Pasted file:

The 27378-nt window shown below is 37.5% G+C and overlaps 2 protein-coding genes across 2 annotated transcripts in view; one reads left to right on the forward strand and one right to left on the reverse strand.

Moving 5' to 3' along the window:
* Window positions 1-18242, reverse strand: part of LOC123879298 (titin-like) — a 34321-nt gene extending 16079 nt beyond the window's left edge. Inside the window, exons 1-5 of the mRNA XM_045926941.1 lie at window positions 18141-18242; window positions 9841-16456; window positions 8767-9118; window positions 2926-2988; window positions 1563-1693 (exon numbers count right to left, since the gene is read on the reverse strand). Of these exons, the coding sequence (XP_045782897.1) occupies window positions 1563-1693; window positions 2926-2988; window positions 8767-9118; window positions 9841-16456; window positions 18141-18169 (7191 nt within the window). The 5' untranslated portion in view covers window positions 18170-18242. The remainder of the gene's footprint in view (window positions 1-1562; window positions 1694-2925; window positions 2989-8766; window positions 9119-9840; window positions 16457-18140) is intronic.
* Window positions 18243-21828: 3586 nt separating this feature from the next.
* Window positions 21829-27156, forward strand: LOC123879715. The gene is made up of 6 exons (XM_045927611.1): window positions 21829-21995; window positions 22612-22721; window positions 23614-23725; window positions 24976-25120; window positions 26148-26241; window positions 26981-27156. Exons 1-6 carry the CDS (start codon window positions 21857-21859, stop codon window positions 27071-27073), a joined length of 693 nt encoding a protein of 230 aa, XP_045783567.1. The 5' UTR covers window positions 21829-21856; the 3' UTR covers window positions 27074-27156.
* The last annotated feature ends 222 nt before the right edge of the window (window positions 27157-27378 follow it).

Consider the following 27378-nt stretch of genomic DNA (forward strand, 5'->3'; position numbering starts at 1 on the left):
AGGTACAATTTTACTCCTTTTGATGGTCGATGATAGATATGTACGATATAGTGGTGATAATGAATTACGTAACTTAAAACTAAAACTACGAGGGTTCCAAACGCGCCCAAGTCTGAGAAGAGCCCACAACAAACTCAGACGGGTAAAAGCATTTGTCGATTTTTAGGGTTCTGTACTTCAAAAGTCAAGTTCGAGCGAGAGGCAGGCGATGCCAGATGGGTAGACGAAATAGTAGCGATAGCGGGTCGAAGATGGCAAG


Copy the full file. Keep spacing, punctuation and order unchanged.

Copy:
The 27378-nt window shown below is 37.5% G+C and overlaps 2 protein-coding genes across 2 annotated transcripts in view; one reads left to right on the forward strand and one right to left on the reverse strand.

Moving 5' to 3' along the window:
* Window positions 1-18242, reverse strand: part of LOC123879298 (titin-like) — a 34321-nt gene extending 16079 nt beyond the window's left edge. Inside the window, exons 1-5 of the mRNA XM_045926941.1 lie at window positions 18141-18242; window positions 9841-16456; window positions 8767-9118; window positions 2926-2988; window positions 1563-1693 (exon numbers count right to left, since the gene is read on the reverse strand). Of these exons, the coding sequence (XP_045782897.1) occupies window positions 1563-1693; window positions 2926-2988; window positions 8767-9118; window positions 9841-16456; window positions 18141-18169 (7191 nt within the window). The 5' untranslated portion in view covers window positions 18170-18242. The remainder of the gene's footprint in view (window positions 1-1562; window positions 1694-2925; window positions 2989-8766; window positions 9119-9840; window positions 16457-18140) is intronic.
* Window positions 18243-21828: 3586 nt separating this feature from the next.
* Window positions 21829-27156, forward strand: LOC123879715. The gene is made up of 6 exons (XM_045927611.1): window positions 21829-21995; window positions 22612-22721; window positions 23614-23725; window positions 24976-25120; window positions 26148-26241; window positions 26981-27156. Exons 1-6 carry the CDS (start codon window positions 21857-21859, stop codon window positions 27071-27073), a joined length of 693 nt encoding a protein of 230 aa, XP_045783567.1. The 5' UTR covers window positions 21829-21856; the 3' UTR covers window positions 27074-27156.
* The last annotated feature ends 222 nt before the right edge of the window (window positions 27157-27378 follow it).

Consider the following 27378-nt stretch of genomic DNA (forward strand, 5'->3'; position numbering starts at 1 on the left):
AGGTACAATTTTACTCCTTTTGATGGTCGATGATAGATATGTACGATATAGTGGTGATAATGAATTACGTAACTTAAAACTAAAACTACGAGGGTTCCAAACGCGCCCAAGTCTGAGAAGAGCCCACAACAAACTCAGACGGGTAAAAGCATTTGTCGATTTTTAGGGTTCTGTACTTCAAAAGTCAAGTTCGAGCGAGAGGCAGGCGATGCCAGATGGGTAGACGAAATAGTAGCGATAGCGGGTCGAAGATGGCAAG